• There is clearly a need for better and more reliable control systems for chromatographic immunoanalysis.
  • Summary of the invention
  • In view of the above, it is an object of the present invention to provide reliable control systems for analytical immunochromatographic systems. This is accomplished by the utilization of a binding pair as the main control components, wherein the binding pair constitutes of an antigen being of different origin than the analyte/test sample, and an antibody, provided that the antigen is not an antibody per se. In addition, a major advantage of the present invention is that present control system renders the visualization of a control region in an immunochromatographic analysis independent of antibodies or other components naturally present in a test sample.
  • The present invention therefore provides a control system for immunochromatographic analysis, wherein the reliability of the test is ensured by utilizing a control reagent and control detector constituting the binding pair, and wherein the binding pair comprises of an antigen and an antibody toward said antigen, wherein said antigen is a specie specific antigen of different origin than the analyte, and provided that the antigen is not an antibody per se.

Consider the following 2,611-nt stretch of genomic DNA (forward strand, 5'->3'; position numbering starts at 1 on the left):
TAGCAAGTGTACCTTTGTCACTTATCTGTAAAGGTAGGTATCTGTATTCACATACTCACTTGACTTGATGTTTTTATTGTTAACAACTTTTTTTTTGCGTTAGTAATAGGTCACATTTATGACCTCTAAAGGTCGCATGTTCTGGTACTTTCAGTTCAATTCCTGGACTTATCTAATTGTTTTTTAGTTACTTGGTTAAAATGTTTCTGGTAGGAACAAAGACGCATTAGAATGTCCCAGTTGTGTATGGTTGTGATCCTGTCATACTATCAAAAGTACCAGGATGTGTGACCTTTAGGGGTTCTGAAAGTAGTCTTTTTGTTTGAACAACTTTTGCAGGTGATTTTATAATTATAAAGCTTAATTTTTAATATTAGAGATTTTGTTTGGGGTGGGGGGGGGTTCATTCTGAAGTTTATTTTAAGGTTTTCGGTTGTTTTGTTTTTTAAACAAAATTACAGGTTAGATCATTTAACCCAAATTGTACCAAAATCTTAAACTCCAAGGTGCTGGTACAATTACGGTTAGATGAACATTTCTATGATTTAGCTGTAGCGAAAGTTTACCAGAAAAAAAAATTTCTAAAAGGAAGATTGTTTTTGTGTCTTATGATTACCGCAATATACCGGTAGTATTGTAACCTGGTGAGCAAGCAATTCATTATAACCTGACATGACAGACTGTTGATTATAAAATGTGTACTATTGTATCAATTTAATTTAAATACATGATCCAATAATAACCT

• In one aspect of the present invention, the control reagent is an immobilized antibody, which is visualized upon binding to a control detector then being an antigen having a different origin than the test analyte/test sample.
  • In another aspect, the control reagent is an antigen, which is visualized upon binding to a detector reagent being an antibody. Thus, the control system according to the present invention is independent of whether the antigen is used as the control reagent or as the control detector.